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Lehman on being ‘underdog again,’ having a diverse campaign team, and issues he is hearing at the door

Deepak Bidwai of Barrie Community Media sat down with Jeff Lehman, Liberal candidate for Barrie–Springwater–Oro-Medonte (BSOM) in the June 2 provincial election, to know if he misses being Barrie’s mayor, whether he is concerned about the city’s future, how his campaign is going and his party’s platform. 

Lehman announced in late February his plans to run against incumbent MPP and Ontario Attorney Journal Doug Downey. Since late March he has been on unpaid leave of absence to run his campaign. 

Lehman said he misses working “with the people in the community” during his more than ten years as the mayor. “I do miss the community events.”

Lehman said he is not concerned about the future of the city because of sustainable “organizations and systems” he helped build. He gives an example of culture funding “that happens independent of the political world, which is a good thing. It’s not good for politicians to be picking and choosing grant recipients.”

Lehman said “it’s nice to be the underdog again” but he chose to run in BSOM riding because he “represented this part of the city” as the Ward 2 councillor from 2006 to 2010. 

The ubiquitousness of Lehman’s lawn signs are almost impossible to miss. He said some members of his campaign team are from his 2006 campaign and “top three canvassers are all under 25 years old.” 

To solve the affordability problem Liberals are proposing “the Ontario Housing Corporation to start building housing,” an European model. To help ward off the impact of high oil prices, his party is “proposing a $9,500 rebate on the purchase of electric vehicles to help people make that switch.” He said $1 transit fares would also help people fight inflation and help the climate crisis too.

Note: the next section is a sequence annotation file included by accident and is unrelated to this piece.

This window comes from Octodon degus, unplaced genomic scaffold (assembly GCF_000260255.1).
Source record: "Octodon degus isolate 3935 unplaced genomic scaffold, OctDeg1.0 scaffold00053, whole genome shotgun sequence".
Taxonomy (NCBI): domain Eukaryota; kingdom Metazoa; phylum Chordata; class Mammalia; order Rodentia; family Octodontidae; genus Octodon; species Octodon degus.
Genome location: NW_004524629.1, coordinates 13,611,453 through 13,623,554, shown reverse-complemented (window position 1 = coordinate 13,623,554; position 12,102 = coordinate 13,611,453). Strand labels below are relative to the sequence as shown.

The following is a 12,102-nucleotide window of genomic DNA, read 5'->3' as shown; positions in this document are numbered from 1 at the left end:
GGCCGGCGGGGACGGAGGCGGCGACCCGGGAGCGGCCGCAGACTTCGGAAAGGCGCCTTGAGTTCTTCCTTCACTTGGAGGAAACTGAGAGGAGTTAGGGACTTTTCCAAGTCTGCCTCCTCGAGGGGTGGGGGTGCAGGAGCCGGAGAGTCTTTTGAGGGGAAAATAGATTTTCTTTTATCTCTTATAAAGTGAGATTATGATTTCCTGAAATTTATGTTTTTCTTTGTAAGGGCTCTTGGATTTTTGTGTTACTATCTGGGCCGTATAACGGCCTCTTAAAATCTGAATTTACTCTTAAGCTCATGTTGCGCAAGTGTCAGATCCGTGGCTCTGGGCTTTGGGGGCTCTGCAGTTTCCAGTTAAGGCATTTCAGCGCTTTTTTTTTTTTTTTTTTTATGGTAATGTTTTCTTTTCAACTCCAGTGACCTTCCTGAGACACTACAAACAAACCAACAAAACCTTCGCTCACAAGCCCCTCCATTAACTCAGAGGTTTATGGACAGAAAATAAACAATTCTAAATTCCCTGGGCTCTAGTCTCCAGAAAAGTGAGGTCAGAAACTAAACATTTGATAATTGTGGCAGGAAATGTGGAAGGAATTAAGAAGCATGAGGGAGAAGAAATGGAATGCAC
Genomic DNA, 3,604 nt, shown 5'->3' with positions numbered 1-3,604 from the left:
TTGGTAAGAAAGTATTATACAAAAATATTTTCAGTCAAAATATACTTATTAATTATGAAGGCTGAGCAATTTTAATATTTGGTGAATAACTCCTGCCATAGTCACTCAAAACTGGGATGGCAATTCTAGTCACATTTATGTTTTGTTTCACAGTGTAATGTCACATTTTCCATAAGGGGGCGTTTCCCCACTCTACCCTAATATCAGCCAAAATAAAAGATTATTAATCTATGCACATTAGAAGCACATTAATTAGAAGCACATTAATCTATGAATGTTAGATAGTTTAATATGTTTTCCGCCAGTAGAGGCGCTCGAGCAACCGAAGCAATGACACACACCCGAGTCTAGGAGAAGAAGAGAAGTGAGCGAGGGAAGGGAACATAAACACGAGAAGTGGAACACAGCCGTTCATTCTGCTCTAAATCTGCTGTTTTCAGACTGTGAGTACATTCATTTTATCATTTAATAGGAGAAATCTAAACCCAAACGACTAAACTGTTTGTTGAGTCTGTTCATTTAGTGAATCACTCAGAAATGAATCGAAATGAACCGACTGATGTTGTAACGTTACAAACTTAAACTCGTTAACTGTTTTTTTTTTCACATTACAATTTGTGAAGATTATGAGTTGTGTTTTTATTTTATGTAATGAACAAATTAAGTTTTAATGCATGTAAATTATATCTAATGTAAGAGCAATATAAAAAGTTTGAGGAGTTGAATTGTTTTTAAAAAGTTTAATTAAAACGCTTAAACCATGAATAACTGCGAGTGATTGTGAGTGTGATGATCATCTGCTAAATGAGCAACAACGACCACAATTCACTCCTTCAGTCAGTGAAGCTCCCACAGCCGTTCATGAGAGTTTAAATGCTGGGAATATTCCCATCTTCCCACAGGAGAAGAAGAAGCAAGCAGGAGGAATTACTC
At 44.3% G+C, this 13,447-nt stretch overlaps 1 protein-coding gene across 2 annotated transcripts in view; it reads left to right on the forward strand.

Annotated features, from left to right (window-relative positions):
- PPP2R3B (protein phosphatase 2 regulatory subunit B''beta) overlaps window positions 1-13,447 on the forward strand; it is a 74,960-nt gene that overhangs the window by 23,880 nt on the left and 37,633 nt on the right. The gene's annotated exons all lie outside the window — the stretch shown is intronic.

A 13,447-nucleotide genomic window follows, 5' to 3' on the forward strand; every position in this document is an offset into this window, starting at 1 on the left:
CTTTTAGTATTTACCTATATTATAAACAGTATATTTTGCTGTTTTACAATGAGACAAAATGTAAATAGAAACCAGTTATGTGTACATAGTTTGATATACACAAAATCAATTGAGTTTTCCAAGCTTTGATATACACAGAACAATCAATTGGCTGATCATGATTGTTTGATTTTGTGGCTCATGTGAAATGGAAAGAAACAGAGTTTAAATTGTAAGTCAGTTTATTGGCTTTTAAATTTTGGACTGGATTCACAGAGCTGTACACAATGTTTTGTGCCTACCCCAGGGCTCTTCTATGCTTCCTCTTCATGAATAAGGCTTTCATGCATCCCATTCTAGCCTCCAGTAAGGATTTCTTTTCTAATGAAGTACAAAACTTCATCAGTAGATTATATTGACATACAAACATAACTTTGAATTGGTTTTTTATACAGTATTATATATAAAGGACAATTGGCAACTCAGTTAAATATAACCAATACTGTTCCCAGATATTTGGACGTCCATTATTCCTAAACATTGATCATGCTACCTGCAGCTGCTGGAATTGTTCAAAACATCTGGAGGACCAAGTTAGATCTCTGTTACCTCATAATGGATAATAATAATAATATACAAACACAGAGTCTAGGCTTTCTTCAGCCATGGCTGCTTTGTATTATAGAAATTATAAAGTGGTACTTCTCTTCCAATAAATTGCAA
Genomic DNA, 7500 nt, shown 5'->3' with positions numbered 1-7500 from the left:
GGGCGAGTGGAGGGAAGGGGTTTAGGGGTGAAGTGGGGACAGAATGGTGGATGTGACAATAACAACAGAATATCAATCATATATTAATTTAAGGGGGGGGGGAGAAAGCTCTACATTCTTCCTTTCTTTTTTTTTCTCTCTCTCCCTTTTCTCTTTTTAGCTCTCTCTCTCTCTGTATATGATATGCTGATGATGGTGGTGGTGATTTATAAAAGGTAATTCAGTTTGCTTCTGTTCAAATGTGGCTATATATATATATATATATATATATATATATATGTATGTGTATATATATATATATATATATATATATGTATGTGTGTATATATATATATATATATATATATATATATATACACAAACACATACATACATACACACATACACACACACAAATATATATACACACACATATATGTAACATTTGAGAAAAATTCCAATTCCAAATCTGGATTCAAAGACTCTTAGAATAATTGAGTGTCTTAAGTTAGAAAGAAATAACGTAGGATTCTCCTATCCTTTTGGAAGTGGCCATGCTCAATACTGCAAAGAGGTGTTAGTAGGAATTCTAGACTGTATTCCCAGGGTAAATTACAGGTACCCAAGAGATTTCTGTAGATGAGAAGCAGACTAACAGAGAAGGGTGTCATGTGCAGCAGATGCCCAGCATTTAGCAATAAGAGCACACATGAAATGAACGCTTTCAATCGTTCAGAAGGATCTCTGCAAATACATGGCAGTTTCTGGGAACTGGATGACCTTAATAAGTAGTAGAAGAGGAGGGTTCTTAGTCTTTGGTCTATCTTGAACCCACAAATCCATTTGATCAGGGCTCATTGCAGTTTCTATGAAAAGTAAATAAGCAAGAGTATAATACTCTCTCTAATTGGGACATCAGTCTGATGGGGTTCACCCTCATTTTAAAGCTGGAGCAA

The challenges faced by migrant workers on farms, Lehman’s party is proposing the worker package benefit to offer healthcare including mental health benefits. 

International students, many of them from developing countries, subsidize education for Canadians by paying higher tuition while living in poor housing. Lehman expressed the need for international student housing strategy. 

Lehman said he doesn’t have an answer for putting a cap on fees charged to international students to avoid their exploitation. 

After coming to power, Doug Ford’s government started singing God Save the Queen at Queen’s Park. Many Indigenous MPPs protested the move as colonial. Lehman said he doesn’t have an answer to the party’s position on stopping signing the anthem but his party will re-appoint Indigenous ministry, which was eliminated by Ford. 

“We also really believe in investing in curriculum, indigenous written and prepared curriculum for the public education system, and also libraries. This is something specific that was in our platform, because we want to provide support for learning of indigenous tradition in histories, pre colonization,” he said. “So we’re talking about the entire history of this province, when we’re educating our students.”

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